Once the 3.6L motor was installed, it gives me an opportunity to strip off the inlet manifolds to view the carbon build up on the inlet valves.
This VR6 has done 150 000Km and it is the direct injection (FSI) motor.
Stripped the top part of the inlet manifold off.
Here's the three front part of the inlet ports:
The three back part of the inlet ports:
They are not too bad for the mileage, but they needed to be cleaned.
So walnut shells are needed to do the cleaning. It wasn't easy to find.
Someone told me that they got the nut shells from a gun shop.
So I went and bought some nut shells from a gun shop.
Also needed other equipment, 50L compressor, gravity feed sandblaster, carburetor cleaner, vacuum cleaner with some old vacuum cleaner hoses, etc..:
I was lucky to have a few 7mm aluminum tubes laying around.
Bought some extra nozzles, drilled the holes bigger and fitted the aluminum tubes onto the nozzles.
The top curvy one was used to get into the back ports in the head. I really struggled in cleaning those ports.
The bottom straight one was used for the front ports and that was easy to clean.
I also used this cheap USB bore camera to help me to view the back ports while cleaning.
Taped up the ports and left the port open that I was cleaning.
This is about 15-20 second squirt from the sand blasting gun with the nut shells.
After a couple of minutes of blasting and a round with the carburetor cleaner.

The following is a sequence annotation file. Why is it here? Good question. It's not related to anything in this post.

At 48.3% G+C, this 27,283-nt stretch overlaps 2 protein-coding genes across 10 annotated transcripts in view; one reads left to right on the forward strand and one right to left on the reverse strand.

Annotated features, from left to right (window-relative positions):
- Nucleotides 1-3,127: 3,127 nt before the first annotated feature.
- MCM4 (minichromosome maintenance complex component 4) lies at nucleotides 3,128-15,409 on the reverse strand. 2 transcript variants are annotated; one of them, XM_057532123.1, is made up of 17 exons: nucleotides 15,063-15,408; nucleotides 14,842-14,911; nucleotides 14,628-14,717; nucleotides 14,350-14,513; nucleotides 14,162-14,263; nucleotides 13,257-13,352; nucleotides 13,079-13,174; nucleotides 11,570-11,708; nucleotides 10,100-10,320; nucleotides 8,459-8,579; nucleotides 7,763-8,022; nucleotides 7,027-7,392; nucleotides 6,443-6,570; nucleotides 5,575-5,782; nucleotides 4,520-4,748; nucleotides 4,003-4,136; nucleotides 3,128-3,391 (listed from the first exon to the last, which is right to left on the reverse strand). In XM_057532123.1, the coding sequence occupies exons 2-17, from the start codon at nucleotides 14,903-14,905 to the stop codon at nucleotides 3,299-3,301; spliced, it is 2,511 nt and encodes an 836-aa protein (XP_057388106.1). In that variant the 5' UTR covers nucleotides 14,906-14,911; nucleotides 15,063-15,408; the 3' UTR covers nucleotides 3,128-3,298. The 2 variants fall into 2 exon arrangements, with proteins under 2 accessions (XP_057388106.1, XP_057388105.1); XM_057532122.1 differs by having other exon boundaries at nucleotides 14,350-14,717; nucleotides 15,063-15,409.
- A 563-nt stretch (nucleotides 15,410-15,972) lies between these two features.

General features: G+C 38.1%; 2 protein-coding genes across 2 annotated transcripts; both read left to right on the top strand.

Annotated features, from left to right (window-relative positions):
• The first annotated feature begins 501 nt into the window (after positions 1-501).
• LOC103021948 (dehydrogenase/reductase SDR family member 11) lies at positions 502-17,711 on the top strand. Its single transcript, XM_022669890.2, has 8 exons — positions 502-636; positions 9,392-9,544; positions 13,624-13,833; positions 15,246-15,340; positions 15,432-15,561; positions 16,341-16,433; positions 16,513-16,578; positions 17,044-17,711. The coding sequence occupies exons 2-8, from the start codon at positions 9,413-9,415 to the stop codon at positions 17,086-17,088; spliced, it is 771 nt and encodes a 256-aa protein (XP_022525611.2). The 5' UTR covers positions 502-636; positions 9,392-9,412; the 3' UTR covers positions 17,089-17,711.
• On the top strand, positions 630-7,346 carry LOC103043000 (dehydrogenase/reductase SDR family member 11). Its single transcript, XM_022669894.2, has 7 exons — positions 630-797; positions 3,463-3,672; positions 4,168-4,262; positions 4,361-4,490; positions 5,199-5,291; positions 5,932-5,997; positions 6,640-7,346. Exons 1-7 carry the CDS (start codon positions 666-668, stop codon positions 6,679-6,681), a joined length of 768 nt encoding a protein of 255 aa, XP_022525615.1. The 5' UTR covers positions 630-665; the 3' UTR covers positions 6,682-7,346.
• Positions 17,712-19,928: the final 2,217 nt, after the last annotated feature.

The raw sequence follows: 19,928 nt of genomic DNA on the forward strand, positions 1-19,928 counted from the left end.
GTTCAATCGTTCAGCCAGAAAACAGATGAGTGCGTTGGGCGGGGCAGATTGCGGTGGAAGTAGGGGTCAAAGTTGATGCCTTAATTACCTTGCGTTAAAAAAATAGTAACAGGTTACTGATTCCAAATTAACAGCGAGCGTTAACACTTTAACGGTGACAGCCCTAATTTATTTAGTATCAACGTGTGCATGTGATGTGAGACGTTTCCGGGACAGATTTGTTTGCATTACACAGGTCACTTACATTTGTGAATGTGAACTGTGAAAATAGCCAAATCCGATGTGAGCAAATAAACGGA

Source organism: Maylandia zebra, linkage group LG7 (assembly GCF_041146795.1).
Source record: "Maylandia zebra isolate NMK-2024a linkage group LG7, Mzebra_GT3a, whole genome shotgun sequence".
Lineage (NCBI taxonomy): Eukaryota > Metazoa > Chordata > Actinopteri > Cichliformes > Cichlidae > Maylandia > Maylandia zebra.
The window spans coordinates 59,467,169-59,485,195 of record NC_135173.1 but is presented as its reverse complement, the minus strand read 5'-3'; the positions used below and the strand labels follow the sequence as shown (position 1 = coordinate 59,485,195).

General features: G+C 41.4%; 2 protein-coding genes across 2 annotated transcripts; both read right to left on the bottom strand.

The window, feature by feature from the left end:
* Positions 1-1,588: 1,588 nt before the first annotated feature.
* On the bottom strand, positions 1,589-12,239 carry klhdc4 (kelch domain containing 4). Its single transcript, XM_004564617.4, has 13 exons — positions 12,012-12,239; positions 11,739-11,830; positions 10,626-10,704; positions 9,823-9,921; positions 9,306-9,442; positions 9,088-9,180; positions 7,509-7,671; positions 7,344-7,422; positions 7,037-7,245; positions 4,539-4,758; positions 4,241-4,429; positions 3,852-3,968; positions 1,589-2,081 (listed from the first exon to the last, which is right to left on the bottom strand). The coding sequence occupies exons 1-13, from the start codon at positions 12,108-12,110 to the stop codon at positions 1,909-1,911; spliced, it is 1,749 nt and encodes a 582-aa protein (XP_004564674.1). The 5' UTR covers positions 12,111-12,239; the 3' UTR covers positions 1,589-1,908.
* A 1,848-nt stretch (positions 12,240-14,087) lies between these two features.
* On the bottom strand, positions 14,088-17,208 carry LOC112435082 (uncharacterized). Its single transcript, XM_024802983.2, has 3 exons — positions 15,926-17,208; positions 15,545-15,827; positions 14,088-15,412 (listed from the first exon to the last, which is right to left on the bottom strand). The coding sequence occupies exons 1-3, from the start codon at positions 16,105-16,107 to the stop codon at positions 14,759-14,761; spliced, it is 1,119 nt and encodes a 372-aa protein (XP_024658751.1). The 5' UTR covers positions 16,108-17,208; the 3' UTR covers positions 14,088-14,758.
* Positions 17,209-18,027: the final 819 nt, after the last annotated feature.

Just one more round with the carburetor cleaner and the port cleaning is done.
The back ports cleaned out and waiting for a last round with the carburetor cleaner.
I really struggled to get the back ports cleaned out properly.
It was difficult to get in there with the aluminum tube, but with some persistence I eventually got it cleaned out properly.
I use an old vacuum cleaner hose, which I cut into a short length and made a small hole for the aluminum tube to fit through.
The old vacuum cleaner hose was just big enough to fit into the inlet ports.
This old hose was connected to my old vacuum cleaner and the area was kept clean from the nut shells spraying around.
One advise on the vacuum cleaner, either use a low power one or if yours is a variable power type, like mine, set it towards the lowest setting.
At higher suction power I actually started to draw out the oil from the valve stem seals.
Used a strainer to separate the bigger carbon pieces from the nut shells so I can reuse the nut shells.
This is how much nut shells I've used.
I lost count after 15-16 times of reusing the nut shells.
So the 3Kg nut shells would do a few cars (4 cylinder).
Installing the seal kit onto the injector.
The top half of the inlet manifold cleaned out with new seals, ready to be installed.
Once the inlet manifold was installed another area I had to tackle was an oil seepage from the sump seal.
The sump dropped.
The internals looks very clean for the mileage done.
The sump all cleaned up and ready for the install.
Next up is the exhaust install and the wiring.